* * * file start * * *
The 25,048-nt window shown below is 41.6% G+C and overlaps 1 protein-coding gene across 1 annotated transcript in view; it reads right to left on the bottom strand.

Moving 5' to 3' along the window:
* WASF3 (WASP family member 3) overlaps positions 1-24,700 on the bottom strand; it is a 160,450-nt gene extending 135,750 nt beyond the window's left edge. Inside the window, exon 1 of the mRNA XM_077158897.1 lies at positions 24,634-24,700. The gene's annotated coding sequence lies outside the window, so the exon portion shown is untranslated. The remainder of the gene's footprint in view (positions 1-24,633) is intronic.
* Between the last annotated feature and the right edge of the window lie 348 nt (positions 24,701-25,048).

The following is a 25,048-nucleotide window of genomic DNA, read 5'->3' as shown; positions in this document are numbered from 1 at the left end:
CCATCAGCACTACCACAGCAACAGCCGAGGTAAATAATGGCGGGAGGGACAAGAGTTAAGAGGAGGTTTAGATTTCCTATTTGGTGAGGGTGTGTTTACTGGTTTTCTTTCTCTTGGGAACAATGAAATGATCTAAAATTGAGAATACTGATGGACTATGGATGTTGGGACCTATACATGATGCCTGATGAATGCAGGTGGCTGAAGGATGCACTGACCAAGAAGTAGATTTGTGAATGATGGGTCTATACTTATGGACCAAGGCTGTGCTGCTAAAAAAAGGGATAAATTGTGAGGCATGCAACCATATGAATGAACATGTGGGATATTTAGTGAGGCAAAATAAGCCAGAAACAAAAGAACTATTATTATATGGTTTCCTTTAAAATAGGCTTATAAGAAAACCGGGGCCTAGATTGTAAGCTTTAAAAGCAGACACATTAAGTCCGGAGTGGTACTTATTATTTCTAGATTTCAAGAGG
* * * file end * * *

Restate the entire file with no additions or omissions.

The 25,048-nt window shown below is 41.6% G+C and overlaps 1 protein-coding gene across 1 annotated transcript in view; it reads right to left on the bottom strand.

Moving 5' to 3' along the window:
* WASF3 (WASP family member 3) overlaps positions 1-24,700 on the bottom strand; it is a 160,450-nt gene extending 135,750 nt beyond the window's left edge. Inside the window, exon 1 of the mRNA XM_077158897.1 lies at positions 24,634-24,700. The gene's annotated coding sequence lies outside the window, so the exon portion shown is untranslated. The remainder of the gene's footprint in view (positions 1-24,633) is intronic.
* Between the last annotated feature and the right edge of the window lie 348 nt (positions 24,701-25,048).

The following is a 25,048-nucleotide window of genomic DNA, read 5'->3' as shown; positions in this document are numbered from 1 at the left end:
CCATCAGCACTACCACAGCAACAGCCGAGGTAAATAATGGCGGGAGGGACAAGAGTTAAGAGGAGGTTTAGATTTCCTATTTGGTGAGGGTGTGTTTACTGGTTTTCTTTCTCTTGGGAACAATGAAATGATCTAAAATTGAGAATACTGATGGACTATGGATGTTGGGACCTATACATGATGCCTGATGAATGCAGGTGGCTGAAGGATGCACTGACCAAGAAGTAGATTTGTGAATGATGGGTCTATACTTATGGACCAAGGCTGTGCTGCTAAAAAAAGGGATAAATTGTGAGGCATGCAACCATATGAATGAACATGTGGGATATTTAGTGAGGCAAAATAAGCCAGAAACAAAAGAACTATTATTATATGGTTTCCTTTAAAATAGGCTTATAAGAAAACCGGGGCCTAGATTGTAAGCTTTAAAAGCAGACACATTAAGTCCGGAGTGGTACTTATTATTTCTAGATTTCAAGAGG